The words I really want to use I can't here...but they're something like ^%$@$(*)^RSS&$*(%%(%&
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Old 06-26-2015, 12:17 PM   #3
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Not long ago A Beaver went down in Ward's Cove. It's part of Ketchikan.
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Old 06-26-2015, 12:26 PM   #4
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We've flown and camped and fished the lakes in Misty Fjords many times. On nice days it's incredibly beautiful. On days of low visibility it can be incredibly dangerous. Many is the day we've stayed at a lake rather than take off because of the danger of getting getting into a cloud or fog, becoming disoriented, missing a pass and hitting a mountain or cliff. We've had to spiral up from a lake through littles holes in the cloud that forced me to climb in a 60-degree bank for two thousand feet, not something that's easy to do in a heavily loaded plane.

I've flown an Otter turbine conversion and it's a bit of a truck, fairly heavy on the controls and not as nimble as the Beaver. It's not a plane I would like flying in Misty Fjords through the narrow canyons and passes in poor visibility.

The tour planes tend to have a set route through the Fjords and I suspect the pressure to give the tourists the tour they're paying for is pretty high. It's the sort of thing that can lead to accidents, particularly if the pilots are not all that experienced in the area.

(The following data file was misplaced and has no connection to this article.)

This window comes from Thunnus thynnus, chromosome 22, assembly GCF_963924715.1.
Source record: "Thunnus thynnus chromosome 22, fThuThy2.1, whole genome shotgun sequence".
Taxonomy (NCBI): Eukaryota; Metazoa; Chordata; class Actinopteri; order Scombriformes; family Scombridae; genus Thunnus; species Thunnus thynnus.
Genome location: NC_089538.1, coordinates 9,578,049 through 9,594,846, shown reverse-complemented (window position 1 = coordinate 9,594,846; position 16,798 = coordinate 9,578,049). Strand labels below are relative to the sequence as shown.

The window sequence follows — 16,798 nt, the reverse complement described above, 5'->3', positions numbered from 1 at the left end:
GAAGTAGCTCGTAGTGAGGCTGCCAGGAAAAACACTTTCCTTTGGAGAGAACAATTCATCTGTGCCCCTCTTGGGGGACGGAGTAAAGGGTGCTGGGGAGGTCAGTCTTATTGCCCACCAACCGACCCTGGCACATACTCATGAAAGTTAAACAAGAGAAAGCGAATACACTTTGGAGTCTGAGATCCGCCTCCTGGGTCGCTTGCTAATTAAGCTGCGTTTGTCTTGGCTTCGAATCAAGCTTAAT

Promech is one of the older operators in the area; in years past they let us keep our Beaver at their facility when we visited Ketchikan as we were good friends with one of their managers, Mark Easterly, who sadly passed away from cancer long before his time.
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Old 06-26-2015, 12:28 PM   #5
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Here's my perspective as a float plane pilot, familiar with Alaska.

Cruise ship comes in...
Only in port for say 12 or 18 hours.

There is ALLOT of pressure on the pilots to make money while the cruise ship is in port. I'm not saying its external pressure, but I'll guarantee there is allot of internally generated pressure.

This pressure can lead to decisions being made that are not what the same pilot would normally make.

That's often when tragedy strikes.

Its not just the tourist town pilots either. Its guys trying to get back to their job. Its small commercial pilots in commuter applications that have a schedule to meet.

Heck, its even boaters... The difference is that boaters don't normally die, they just get the snot beat out of them by the ocean.

I flew light aircraft for a solid decade in bush Alaska. Always on floats. Made my share of pressure based good decisions, and a few bad decisions. Survived long enough to sell the plane and buy a boat, knowing what could happen.
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Old 06-26-2015, 12:31 PM   #6
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Quote:
Originally Posted by BandB View Post
Wifey B: Right now a horrible picture is in my mind. The incredible beauty of the Fjords, so peaceful, so calm. Representing the beauty and purity of nature. Blood splattered. I see the bodies of loved ones and the wreckage of a plane. The peace is broken by screaming and crying. I hear even the birds and animals calling out. Humpty Dumpty. All the kings horses and all the kings men couldn't put Humpty together again.